Pilots flying a commercial jet from Paris to Rio de Janeiro for Brazil's largest airline, TAM, spotted what they thought was fire in the Atlantic Ocean along the same flight path of an Air France jet that vanished Monday, the airline said in a statement e-mailed to The Associated Press.

Brazilian Air Force spokesman Col. Jorge Amaral said authorities were investigating the pilots' sighting, according to the Agencia Brasil official news service.

"There is information that the pilot of a TAM aircraft saw several orange points on the ocean while flying over the region ... where the Air France plane disappeared," Amaral said. "After arriving in Brazil, the pilot found out about the disappearance [of the Air France plane] and said that he thought those points on the ocean were fire."

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Searchers raced against the clock Tuesday to find wreckage of Air France Flight 447, which disappeared over the Atlantic with 228 people aboard. French investigators said a series of extraordinary events likely brought the airliner down.

Rescuers scanning deep waters in a vast zone extending far off northeast Brazil toward West Africa have not turned up confirmed signs of the plane, or any survivors. The 4-year-old Airbus jet was last heard from at 0214 GMT Monday en route from Rio de Janeiro to Paris.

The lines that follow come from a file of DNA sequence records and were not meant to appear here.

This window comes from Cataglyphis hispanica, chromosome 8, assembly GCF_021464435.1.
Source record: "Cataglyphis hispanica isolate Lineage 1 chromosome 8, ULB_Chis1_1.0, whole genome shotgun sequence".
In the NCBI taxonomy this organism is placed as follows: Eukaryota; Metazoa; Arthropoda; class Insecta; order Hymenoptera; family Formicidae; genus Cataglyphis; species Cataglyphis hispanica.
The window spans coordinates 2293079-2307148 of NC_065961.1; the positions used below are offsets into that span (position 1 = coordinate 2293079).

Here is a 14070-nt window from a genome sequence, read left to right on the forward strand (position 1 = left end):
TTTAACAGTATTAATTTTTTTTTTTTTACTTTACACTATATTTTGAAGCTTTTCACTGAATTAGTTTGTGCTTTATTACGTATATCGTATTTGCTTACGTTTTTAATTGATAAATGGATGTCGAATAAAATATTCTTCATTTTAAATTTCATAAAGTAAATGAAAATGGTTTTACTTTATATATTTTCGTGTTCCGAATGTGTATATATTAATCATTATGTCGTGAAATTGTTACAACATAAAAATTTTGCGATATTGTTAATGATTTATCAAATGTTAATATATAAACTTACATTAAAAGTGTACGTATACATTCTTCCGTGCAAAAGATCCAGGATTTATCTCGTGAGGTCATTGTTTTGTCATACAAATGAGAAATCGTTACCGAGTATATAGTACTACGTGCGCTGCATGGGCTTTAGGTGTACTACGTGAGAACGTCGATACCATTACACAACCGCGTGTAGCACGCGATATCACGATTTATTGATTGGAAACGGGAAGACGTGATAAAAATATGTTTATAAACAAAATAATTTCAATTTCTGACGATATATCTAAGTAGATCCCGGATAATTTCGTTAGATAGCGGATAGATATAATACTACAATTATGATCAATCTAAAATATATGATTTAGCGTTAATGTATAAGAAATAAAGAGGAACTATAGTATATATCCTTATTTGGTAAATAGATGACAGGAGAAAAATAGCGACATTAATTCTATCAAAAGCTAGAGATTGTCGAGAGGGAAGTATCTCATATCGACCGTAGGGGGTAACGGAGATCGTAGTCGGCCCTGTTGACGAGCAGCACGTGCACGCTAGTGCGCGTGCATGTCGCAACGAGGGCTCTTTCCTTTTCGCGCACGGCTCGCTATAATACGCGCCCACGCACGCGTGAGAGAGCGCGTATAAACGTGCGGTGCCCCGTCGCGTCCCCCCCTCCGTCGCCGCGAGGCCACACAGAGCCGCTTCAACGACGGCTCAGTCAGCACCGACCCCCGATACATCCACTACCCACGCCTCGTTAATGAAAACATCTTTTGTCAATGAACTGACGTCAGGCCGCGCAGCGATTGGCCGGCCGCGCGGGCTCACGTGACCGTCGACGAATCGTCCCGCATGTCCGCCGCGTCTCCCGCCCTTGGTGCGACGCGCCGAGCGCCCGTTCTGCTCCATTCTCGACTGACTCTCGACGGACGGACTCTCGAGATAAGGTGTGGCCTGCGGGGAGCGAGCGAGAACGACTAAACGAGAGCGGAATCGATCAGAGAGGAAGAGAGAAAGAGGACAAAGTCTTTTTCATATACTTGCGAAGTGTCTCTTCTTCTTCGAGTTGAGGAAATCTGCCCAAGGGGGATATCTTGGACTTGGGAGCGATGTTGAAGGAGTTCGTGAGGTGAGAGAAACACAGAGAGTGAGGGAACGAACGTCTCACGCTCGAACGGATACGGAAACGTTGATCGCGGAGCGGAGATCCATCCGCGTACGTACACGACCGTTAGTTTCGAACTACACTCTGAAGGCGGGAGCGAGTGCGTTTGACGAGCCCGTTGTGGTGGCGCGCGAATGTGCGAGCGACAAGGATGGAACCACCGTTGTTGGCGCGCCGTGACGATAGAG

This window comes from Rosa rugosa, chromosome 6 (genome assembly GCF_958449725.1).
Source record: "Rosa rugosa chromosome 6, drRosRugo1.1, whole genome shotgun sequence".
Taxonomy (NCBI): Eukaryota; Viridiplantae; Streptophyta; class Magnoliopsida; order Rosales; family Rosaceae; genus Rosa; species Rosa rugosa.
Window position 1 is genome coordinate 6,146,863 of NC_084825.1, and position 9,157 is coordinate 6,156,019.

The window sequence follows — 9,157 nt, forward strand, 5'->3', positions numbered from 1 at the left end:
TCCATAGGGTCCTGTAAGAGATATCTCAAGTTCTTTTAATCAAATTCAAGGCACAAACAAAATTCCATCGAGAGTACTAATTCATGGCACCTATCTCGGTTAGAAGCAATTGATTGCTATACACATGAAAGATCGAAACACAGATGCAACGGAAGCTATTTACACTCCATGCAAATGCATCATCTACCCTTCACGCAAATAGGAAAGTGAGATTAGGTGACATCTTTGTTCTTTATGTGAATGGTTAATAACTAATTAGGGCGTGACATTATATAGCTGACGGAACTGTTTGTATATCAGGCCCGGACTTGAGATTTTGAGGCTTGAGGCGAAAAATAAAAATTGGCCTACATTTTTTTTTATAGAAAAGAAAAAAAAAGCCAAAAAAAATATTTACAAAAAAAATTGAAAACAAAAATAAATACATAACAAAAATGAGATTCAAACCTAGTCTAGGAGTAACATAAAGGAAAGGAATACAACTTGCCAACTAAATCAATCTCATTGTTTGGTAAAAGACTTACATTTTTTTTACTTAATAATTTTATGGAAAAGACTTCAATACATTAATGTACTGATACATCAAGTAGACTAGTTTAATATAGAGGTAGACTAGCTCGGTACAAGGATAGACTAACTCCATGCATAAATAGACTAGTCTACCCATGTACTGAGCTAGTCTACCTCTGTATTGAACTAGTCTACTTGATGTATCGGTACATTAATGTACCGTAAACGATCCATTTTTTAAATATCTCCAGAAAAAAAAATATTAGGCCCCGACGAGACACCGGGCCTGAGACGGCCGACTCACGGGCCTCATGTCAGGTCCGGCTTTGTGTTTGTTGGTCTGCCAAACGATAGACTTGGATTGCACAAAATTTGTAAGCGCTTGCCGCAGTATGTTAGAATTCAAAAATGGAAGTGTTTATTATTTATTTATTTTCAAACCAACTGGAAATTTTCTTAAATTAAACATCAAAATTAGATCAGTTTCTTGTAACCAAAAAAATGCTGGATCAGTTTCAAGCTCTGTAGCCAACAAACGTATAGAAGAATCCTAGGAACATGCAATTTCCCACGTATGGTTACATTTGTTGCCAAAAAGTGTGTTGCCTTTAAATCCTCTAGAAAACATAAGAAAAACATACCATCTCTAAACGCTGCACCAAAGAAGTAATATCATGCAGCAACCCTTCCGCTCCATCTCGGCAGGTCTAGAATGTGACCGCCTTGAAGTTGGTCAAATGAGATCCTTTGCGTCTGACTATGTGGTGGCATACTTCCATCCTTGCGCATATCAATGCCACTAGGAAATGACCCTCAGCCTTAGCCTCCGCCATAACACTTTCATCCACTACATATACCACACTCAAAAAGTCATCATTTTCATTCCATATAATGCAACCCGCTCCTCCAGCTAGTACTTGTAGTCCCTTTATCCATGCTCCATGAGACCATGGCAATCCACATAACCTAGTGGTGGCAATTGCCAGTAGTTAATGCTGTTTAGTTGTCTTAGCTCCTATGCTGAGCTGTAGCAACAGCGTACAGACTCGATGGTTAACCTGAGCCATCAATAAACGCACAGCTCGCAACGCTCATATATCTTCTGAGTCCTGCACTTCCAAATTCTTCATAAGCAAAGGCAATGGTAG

Investigators on both sides of the ocean worked through the night to determine what brought it down — wind and hail from towering thunderheads, lightning, or a catastrophic combination of factors.

How Dangerous Is Lightning to a Jetliner?

The French government minister overseeing transportation, Jean-Louis Borloo, said French police were studying passenger lists.

He also said officials "do not believe that a simple bolt of lightning, something relatively classic in aviation, could have caused the loss of the craft."

"There really had to be a succession of extraordinary events to be able to explain this situation," Borloo said on RTL radio Tuesday.

"The race against the clock has begun" to find the plane's two black boxes, which emit signals up to 30 days, he said. He said they were likely in very deep waters.

The chance of finding survivors at this point, he said, "is very very small, even nonexistent."

Brazil's largest airline, TAM, released a statement late Monday saying that pilots flying one of its commercial flights from Paris to Rio spotted what they thought was fire in the ocean along the Air France jet's route.

Air Force spokesman Col. Jorge Amaral told the Agencia Brasil official news service that authorities were investigating the report.

"There is information that the pilot of a TAM aircraft saw several orange points on the ocean while flying over the region," he said.

But Brazil's air force said in a Tuesday statement that a French merchant ship — the Douce France — had conducted a search of the area where TAM reported seeing fire "without identifying any trace of the flight."

Air France spokesman Nicolas Petteau said Tuesday that the airline had no information about any sighting of a fire or debris.

France's Defense Minister Herve Morin said "we have no signs so far" indicating terrorism was involved. Still, he added on French radio, "All hypotheses must be studied."